Letter from David Boldy to his father

EBoldyDABoldyAD41XXXX-01.pdf

Title

Letter from David Boldy to his father

Description

Letter from David Boldy to his father about working on a farm in Ipswich with Ronnie, but sacking themselves over a labour dispute/strike; now they have moved to another farm near Colchester instead. They visited Felixstowe on a number of occasions.

Creator

Publisher

IBCC Digital Archive

Contributor

Karl Williams

Rights

This content is available under a CC BY-NC 4.0 International license (Creative Commons Attribution-NonCommercial 4.0). It has been published ‘as is’ and may contain inaccuracies or culturally inappropriate references that do not necessarily reflect the official policy or position of the University of Lincoln or the International Bomber Command Centre. For more information, visit https://creativecommons.org/licenses/by-nc/4.0/ and https://ibccdigitalarchive.lincoln.ac.uk/omeka/legal.

Format

Four page handwritten letter

Language

Identifier

EBoldyDABoldyAD41XXXX-01

Coverage

Temporal Coverage

Transcription

[underlined] 1 [/underlined]

Mum will forward your letters to me
Dave.

Will send address later or write to mum.

My own darling Dad,

I have lots to tell you. Sorry I did not write before but I just did not have the time. Ronnie and I came down to Ipswich on a Thursday. We went to the farms about 3 ½ miles out then found digs in Ipswich for 25s a week all found. The house we are staying in (our digs) and we are leaving in the morning, is the house of two [indecipherable word] Lancashire people and they have treated us royally. We started work on Tuesday morning, getting up at 5.0 a.m. and stopping at 6.0 p.m. – 10 hrs including lunch etc. We were dead beat when we got back. The job is picking fruit and our backs were terrible. It was worse the next day. After five days we got used to it. Lots of fresh air, a good healthy life and we are looking sunburnt and very well. There is one snag. This farmer

[page break]

sweats his labour and in spite of all that work we only made 28/9. Not even enough for our lodgings. The workmen were very discontented and quite rightly, to slog 50 or 60 hrs a week then to get about 30 or 35s is unfair. There was a sort of strike – we kept out – then a second strike in which we took part. The farmers would not let the workmen back but would let us back. We thought this unfair and on principle stood by the labourers and sacked ourselves. That meant looking for another job. We phoned up a farm in Colchester, about 17 miles from Ipswich the one Steve is going to and we have been taken on, starting work there tomorrow, for a month or more. So it has turned out still better. Cecil my tennis partner is coming to the Colchester farm on the 27th so we ought to have some good fun. Regarding the Ipswich farm a lorry picks us up every morning and though the men and [indecipherable word] women workers are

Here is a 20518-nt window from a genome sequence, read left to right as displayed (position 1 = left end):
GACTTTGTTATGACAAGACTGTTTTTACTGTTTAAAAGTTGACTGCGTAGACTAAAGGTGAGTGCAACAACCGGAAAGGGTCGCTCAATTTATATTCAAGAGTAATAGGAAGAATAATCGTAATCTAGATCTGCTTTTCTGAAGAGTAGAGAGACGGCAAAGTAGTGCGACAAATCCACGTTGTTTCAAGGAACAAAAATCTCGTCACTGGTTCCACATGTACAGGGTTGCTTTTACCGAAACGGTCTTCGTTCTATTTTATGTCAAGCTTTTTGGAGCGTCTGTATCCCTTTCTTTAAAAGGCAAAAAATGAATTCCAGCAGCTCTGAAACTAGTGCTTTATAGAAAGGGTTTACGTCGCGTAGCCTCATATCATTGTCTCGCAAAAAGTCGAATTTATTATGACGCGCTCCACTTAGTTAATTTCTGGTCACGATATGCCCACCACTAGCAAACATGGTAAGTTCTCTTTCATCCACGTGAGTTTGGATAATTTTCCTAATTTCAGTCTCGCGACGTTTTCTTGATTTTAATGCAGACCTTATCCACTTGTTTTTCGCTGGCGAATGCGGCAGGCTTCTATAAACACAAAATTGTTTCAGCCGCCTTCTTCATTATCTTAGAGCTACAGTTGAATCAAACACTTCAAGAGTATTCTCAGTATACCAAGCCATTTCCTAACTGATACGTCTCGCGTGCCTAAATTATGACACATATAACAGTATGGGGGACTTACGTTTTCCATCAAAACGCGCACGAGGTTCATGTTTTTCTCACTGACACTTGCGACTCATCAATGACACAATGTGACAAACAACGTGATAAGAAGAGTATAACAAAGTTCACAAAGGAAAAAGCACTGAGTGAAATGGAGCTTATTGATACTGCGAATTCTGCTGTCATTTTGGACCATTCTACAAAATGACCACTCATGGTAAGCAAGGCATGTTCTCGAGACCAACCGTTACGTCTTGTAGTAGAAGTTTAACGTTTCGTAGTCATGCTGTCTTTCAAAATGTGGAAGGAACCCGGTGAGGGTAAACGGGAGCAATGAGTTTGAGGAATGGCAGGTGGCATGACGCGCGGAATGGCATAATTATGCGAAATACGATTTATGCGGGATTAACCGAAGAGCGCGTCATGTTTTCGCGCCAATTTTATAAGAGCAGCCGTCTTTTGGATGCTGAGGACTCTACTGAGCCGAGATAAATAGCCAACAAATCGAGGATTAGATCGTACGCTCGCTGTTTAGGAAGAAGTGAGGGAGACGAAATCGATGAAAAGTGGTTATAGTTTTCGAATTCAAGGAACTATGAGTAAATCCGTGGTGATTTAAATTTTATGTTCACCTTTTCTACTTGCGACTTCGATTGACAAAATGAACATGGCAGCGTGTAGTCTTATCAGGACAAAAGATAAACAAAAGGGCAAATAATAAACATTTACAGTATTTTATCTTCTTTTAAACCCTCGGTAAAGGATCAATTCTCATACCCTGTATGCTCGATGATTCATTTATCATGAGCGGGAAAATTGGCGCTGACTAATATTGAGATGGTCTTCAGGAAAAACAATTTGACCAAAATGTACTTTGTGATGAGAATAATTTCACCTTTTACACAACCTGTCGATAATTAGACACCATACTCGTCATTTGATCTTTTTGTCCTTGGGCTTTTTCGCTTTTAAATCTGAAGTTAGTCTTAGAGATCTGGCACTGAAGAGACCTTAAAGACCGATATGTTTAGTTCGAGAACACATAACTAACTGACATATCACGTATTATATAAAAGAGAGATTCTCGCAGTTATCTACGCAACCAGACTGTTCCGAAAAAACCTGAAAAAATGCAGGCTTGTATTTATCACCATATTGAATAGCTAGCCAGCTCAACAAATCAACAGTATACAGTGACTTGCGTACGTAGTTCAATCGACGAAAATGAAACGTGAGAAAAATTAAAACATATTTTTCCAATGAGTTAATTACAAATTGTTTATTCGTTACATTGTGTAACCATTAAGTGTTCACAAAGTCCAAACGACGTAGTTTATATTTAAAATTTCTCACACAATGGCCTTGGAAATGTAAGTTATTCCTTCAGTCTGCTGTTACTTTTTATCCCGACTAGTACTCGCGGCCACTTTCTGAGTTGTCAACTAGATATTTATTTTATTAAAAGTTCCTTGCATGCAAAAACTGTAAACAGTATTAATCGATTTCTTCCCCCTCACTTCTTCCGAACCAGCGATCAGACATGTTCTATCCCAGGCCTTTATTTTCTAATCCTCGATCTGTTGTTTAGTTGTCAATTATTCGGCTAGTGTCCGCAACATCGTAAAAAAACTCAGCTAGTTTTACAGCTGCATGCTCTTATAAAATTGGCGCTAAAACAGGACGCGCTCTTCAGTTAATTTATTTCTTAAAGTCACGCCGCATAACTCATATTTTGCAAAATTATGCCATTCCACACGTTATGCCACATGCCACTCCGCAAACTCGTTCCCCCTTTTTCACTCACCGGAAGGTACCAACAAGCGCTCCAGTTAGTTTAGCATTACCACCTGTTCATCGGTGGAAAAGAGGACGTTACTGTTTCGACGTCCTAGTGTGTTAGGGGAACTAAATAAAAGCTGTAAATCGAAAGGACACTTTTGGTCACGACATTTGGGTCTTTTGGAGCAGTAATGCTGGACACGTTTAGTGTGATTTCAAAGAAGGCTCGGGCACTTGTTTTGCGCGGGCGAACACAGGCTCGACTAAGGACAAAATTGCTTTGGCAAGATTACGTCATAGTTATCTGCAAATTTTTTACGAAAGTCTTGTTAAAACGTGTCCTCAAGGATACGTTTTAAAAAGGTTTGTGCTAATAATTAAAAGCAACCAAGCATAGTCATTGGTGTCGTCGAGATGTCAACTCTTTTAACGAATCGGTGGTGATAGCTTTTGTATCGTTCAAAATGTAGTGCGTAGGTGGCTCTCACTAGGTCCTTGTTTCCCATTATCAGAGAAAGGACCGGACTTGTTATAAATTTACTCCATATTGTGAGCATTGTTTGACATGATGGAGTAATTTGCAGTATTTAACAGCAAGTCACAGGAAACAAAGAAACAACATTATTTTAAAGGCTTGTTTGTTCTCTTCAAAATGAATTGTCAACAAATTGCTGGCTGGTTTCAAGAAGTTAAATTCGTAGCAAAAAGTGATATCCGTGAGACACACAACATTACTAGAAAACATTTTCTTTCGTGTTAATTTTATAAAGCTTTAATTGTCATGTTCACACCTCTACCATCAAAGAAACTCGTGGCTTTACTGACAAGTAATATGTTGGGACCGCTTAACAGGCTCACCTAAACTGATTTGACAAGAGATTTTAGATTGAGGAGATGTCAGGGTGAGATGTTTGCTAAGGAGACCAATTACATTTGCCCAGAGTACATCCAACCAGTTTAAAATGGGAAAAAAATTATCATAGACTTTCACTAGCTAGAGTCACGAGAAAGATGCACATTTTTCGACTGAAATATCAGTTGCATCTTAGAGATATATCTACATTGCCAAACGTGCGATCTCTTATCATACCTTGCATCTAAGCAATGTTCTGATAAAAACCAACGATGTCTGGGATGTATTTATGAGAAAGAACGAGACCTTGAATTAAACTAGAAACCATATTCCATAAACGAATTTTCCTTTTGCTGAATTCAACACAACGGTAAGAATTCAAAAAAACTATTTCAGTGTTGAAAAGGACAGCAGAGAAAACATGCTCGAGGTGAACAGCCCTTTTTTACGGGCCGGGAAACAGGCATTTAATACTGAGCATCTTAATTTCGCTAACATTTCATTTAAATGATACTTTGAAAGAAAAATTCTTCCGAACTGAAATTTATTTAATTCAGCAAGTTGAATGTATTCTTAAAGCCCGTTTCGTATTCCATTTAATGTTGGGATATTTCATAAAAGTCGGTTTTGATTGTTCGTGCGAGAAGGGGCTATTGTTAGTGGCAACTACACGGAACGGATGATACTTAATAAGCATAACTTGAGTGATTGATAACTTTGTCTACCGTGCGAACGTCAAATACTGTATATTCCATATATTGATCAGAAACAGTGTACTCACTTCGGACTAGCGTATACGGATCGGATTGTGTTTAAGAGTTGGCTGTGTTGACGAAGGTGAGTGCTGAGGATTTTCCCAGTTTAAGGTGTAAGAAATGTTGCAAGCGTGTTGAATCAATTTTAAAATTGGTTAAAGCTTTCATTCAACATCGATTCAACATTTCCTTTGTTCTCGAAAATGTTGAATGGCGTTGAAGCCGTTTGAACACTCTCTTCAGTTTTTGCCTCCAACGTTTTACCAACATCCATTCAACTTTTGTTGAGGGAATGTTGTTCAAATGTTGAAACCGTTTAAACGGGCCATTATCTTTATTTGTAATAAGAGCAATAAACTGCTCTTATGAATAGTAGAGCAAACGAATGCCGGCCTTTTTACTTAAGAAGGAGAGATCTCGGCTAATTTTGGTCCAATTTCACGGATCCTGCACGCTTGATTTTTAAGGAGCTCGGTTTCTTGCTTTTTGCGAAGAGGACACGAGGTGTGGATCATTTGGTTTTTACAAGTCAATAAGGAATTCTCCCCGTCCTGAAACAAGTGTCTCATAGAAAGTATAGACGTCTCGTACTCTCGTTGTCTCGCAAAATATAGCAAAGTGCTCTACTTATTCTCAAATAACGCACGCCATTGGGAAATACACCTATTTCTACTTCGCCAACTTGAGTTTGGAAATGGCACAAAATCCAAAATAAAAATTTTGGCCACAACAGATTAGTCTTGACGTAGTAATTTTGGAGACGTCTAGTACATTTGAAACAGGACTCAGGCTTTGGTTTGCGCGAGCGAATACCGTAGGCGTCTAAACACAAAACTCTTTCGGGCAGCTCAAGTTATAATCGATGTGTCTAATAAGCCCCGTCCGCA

[page break]

very [indecipherable word] poor and coarse they are good fellows. We are enjoying the experience very much, & the life is a fine healthy one. In the new farm we rough it on the farm in a shed or something. It should be good fun.

You will have been very glad to hear from mum’s cable that I had passed. Apparently all our bunch (pals) have passed also. Ronnie and I celebrated when we got the wire from Peter.

We have not had much time for pleasure but I shall just say what we have done. From Tuesday till Friday we had no time on our hands. On Saturday Ronnie and I went to a flick. On Sunday Ron and I went to Felixstowe a seaside resort close by. It is very nice. We had a good time, though we did not swim. On Monday and Tuesday we worked. On Wednesday there was the strike so we went to Felixstowe. Four of us went. We

[page break]

went swimming. [indecipherable word] It is one of the best bathing places in England. We had a very nice day. Now just as a little romance (entirely flippant) has come along we have to leave Ipswich. Still we sacked ourselves firstly on the principle involved and secondly in the little money we were making – though this was Sunday for the farmer was ready to meet us [indecipherable word] but not the labourers. Well we shall probably see them at Felixstowe. We have had no time or energy for tennis or anything like that. We have had very funny weather. Very heavy rain and [deleted] fine & [/deleted] a good bit of sun at intervals. More of the sun though, and we are both looking very sunburned i.e. Ronnie and I. No more today. God bless and keep you and bring you back safely to us. With lots of love and kisses from

Your loving son

[underlined] David. [/underlined]

Collection

Citation

David Boldy, “Letter from David Boldy to his father,” IBCC Digital Archive, accessed October 22, 2019, https://ibccdigitalarchive.lincoln.ac.uk/omeka/collections/document/418.

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